Covid-19: UN experts urge access to water for poor people

25 March 2020 - 06:00 By ERNEST MABUZA
UN experts said global efforts to halt the spread of Covid-19 will not succeed without ensuring that those who are most vulnerable have constant access to clean water.
UN experts said global efforts to halt the spread of Covid-19 will not succeed without ensuring that those who are most vulnerable have constant access to clean water.
Image: Vincent Lali / GroundUp

UN experts have called for governments worldwide to provide continuous access to sufficient water for their populations living in the most vulnerable conditions during the coronavirus crisis.

The experts, including the special rapporteur on the human rights to safe drinking water and sanitation, Léo Heller, and independent expert on the promotion of a democratic and equitable international order, Livingstone Sewanyan, said washing washing hands with soap and clean water was vital in the fight against the virus.

“The global struggle against the pandemic has little chance to succeed if personal hygiene, the main measure to prevent contagion, is unavailable to the 2.2-billion persons who have no to safe water,” the experts said.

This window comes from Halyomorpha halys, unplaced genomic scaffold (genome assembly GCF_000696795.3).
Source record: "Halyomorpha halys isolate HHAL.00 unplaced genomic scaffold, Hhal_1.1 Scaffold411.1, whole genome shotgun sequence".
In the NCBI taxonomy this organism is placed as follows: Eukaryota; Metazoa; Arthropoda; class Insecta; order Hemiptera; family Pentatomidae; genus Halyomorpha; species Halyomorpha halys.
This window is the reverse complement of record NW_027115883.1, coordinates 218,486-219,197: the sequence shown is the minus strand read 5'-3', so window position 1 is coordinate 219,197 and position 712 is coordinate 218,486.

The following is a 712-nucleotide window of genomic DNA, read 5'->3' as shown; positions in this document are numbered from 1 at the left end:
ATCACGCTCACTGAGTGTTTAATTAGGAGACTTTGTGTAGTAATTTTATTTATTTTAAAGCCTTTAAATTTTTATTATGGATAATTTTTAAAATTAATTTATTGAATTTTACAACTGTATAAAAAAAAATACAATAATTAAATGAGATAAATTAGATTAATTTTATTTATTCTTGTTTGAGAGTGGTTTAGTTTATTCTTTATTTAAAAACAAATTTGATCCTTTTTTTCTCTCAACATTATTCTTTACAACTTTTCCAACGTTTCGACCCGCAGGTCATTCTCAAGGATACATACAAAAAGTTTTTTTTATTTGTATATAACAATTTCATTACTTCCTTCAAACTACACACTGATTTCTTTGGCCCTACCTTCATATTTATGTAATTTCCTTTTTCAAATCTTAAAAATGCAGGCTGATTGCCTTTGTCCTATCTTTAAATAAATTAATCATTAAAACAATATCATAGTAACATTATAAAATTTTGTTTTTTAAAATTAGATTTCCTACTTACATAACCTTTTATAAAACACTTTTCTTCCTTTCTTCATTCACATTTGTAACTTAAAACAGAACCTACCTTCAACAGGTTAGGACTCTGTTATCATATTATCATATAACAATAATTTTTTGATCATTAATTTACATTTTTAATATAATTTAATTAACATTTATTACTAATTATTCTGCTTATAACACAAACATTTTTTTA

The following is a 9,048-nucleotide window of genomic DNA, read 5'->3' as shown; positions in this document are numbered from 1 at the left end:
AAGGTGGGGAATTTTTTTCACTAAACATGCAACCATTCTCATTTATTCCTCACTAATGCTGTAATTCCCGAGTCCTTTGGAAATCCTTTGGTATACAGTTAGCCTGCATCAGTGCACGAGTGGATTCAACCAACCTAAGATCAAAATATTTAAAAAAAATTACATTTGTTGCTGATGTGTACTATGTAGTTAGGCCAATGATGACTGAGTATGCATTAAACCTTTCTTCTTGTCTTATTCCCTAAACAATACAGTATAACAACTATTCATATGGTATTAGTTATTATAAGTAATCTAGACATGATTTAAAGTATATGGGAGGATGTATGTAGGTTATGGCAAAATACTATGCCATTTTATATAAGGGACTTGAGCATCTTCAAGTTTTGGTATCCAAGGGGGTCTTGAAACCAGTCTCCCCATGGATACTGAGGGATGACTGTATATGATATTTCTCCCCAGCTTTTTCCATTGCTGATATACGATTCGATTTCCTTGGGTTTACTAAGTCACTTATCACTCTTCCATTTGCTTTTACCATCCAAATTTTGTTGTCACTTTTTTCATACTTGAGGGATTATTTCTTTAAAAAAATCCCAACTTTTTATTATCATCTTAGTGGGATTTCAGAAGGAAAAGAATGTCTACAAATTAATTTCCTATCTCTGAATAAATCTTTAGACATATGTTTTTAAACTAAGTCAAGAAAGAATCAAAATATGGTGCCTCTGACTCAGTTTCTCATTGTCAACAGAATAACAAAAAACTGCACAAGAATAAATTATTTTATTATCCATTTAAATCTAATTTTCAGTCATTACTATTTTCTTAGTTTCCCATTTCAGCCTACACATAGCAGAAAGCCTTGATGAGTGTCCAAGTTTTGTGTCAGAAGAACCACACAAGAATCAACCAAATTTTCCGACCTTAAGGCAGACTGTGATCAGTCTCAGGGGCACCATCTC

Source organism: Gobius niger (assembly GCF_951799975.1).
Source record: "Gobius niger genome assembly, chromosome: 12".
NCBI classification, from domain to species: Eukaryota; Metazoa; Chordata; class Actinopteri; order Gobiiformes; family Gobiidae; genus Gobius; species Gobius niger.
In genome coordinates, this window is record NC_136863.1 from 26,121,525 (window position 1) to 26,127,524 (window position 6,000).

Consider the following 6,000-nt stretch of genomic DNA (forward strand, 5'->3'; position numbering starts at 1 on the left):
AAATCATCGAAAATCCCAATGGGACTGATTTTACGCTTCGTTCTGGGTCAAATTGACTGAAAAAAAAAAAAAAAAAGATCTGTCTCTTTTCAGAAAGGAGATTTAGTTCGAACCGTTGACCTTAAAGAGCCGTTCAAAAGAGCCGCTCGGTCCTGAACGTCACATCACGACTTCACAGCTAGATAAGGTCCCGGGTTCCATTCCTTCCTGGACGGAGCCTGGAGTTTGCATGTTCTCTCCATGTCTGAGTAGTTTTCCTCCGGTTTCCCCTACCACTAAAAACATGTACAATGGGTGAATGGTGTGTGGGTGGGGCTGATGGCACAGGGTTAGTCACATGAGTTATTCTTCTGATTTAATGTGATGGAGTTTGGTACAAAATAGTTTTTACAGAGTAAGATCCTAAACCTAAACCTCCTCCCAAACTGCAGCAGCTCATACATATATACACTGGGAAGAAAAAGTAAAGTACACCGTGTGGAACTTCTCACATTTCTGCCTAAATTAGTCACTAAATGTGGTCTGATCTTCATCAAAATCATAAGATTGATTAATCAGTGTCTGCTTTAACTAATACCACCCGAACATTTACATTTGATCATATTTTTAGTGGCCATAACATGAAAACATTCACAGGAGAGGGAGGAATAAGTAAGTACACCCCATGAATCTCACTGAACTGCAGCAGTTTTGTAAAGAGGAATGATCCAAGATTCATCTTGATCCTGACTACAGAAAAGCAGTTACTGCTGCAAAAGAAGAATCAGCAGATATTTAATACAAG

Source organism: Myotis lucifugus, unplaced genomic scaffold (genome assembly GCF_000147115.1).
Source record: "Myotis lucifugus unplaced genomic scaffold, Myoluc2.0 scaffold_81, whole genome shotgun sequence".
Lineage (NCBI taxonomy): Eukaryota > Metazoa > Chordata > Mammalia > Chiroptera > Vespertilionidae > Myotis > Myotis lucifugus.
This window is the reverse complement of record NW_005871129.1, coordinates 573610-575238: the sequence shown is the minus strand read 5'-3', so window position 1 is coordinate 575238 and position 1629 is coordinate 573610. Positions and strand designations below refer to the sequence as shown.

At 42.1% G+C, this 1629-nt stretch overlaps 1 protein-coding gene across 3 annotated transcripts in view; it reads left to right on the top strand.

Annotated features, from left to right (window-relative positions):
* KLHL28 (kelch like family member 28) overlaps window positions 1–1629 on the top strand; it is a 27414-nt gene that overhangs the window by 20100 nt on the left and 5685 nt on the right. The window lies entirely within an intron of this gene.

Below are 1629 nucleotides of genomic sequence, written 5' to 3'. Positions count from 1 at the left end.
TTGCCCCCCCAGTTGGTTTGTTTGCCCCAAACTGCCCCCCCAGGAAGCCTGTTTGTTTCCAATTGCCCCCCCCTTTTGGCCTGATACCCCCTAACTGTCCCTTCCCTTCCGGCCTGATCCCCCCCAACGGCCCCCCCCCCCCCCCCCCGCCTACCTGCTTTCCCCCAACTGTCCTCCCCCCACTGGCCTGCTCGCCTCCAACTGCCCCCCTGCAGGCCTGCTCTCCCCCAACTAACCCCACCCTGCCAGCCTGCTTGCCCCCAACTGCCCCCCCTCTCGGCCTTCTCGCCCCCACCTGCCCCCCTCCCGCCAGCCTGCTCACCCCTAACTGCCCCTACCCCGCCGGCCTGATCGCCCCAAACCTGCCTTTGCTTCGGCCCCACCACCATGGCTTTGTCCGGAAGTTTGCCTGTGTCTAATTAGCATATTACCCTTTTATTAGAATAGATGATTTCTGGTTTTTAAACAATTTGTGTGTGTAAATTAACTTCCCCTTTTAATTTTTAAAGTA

An inter-ministerial press briefing was held in Pretoria to address key points around the #SAlockdown on March 24 2020. Ministers from the social cluster addressed key points around the Covid-19 pandemic and #SALockdown.

The experts called on governments to immediately prohibit water cuts to those who cannot pay water bills.

They said it was also essential that governments provide water free for the duration of the crisis to people living in poverty, and those affected by the upcoming economic hardship.

“People living in informal settlements, those who are homeless, rural populations, women, children, older persons, people with disabilities, migrants, refugees and all other groups vulnerable to the effects of the pandemic need to have continuous access to sufficient and affordable water."

They said economically vulnerable people will become victims of a vicious cycle.

“Limited access to water makes them more likely to get infected. Infection leads to illness and isolation measures, making it difficult for people without social security to continue earning a living," the experts said.

The country’s economic hub, Johannesburg, could be a catalyst for the spread of the novel coronavirus. As South Africa prepares for a potential spike in locally transmitted Covid-19 cases, we take a closer look at the most vulnerable areas in Johannesburg.


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